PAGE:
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Can Drivers Still Pass the Road Test?

Most drivers barely think about road signs, letting them go by on the side of the road without a second thought unless they are looking for something specific like a rest stop or they need to know the active speed limit. For most motorists, the last time they paid any real attention to road signs and what they mean is while they were in their driver’s education courses, preparing to take a road sign test as a part of earning their license. 

Given how little attention most drivers pay to road signs, we wanted to find out how well-experienced drivers from around the country could do if they had to take a road sign test today. To that end, we asked more than 2,000 drivers from across the United States to take an online version of the test and report their results to us. The results of this project can be found below, and some of the results may surprise you! 

One of the first things we wanted to know was which states produce the best and worst drivers. We asked all of our survey participants which state they first got their driver’s license in. We then tracked how drivers educated in each state did on the online road sign test. 

We found ten states where every single person we surveyed passed the test with 100% accuracy, showing that, at the very least, motorists in those states know what the signs around them are supposed to mean. On the flip side, we found ten states where at least 10% of survey respondents failed the test, meaning 1 in 10 drivers in those states may find themselves quite confused while on the road. Leading the way with an alarming 25% failure rate was Tennessee, all the more concerning when only one other state, Arizona, saw at least 15% of those who took the test fail. 

Next, we looked at how age impacted performance on the digital road sign test. Interestingly, we found that drivers on either end of the age spectrum did the best, with 16-18 year olds and drivers over 40 passing at a rate in excess of 96% In fact, drivers over the age of 51 passed the test at the highest rate AND had the highest average score, followed by the teens. It appears that being fresh from a driver’s education course can put young people on level footing with drivers who have been behind the wheel for decades, but in between those stages of life road sign knowledge tends to dip. 

We also decided to look at how performance on the online test correlated with the year a driver was first issued a license. It is important to remember here that the year a license was issued is not directly tied to age, as people of any age over 16 can earn a license at any time.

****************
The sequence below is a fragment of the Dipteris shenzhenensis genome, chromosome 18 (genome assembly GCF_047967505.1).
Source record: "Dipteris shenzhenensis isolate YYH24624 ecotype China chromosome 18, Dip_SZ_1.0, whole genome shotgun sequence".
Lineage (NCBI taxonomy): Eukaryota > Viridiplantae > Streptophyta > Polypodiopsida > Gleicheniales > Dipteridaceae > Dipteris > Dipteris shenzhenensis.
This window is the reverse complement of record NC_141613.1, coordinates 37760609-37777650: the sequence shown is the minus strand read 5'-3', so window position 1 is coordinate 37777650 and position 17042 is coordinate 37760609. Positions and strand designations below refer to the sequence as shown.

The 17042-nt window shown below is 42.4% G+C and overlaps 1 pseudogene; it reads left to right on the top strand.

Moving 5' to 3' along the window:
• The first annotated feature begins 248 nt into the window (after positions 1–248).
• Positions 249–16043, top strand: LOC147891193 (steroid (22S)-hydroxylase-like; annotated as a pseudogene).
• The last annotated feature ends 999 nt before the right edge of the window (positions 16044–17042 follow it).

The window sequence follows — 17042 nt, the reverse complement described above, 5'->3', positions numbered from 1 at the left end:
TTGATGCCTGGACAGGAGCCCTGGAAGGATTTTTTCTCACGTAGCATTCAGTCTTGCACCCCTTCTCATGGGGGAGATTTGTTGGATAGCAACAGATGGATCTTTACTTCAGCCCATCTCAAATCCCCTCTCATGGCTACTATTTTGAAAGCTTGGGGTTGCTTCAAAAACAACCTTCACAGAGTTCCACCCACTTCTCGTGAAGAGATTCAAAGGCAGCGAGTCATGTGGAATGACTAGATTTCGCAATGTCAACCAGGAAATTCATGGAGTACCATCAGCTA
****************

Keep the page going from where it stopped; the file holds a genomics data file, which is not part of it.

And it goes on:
In all, only five years of license issuance saw all survey respondents score 100%, all between the years of 1986 and 1994. This result lines up nicely with the data about performance based on age. On the flip side, all of the worst performances on the digital test came from drivers who earned their license between 2014 and 2019, with failure rates over 14% for every one of those years. Given how well 16-18 year olds did overall, it seems likely that there are plenty of 19+ year olds skewing the data based on license issue year. 

Of course, when considering drivers over 16 getting their license for the first time, you can’t help but think about people who have failed the test in the past and had to take it over again later in life. We also asked everyone who took the survey how many times they had to take the real driver’s test before they passed successfully as well as how they did on the digital road sign test. 

Unsurprisingly, people who passed on their first try had the best grasp on road signs and their meanings, with over 96% of them passing the online version. The pass percentage dropped by 17% among drivers who had to take the real-world test twice before passing, another 8.5% if they had to take it three times, and the pass-fail rate became an even 50-50 split among drivers who had to take the actual test four times before passing.

Finally, we wanted to know exactly which road signs gave our survey takers the most trouble. We asked every respondent to list the three signs that confused them the most and then compiled those results to find which ones they named incorrectly most often. Leading the way was U-Turn only, which 7.65% of people had trouble properly identifying. The meaning of the Soft Shoulder sign was the only other sign that more than 7% of people had trouble with, while the Yield and Road Shoulder Much Higher Than Road Surface signs each gave one in 20 drivers trouble. Bicycles Only finished out the top five most troublesome signs with 3.83% 

Driving is an important part of so many lives across the country, no matter their level of road sign knowledge. With that in mind, we encourage anyone who might find themselves confused by signage every now and then to brush up for the safety of themselves and the drivers around them. We also hope that New York drivers new and old remember Yonkers Honda the next time they need a new car!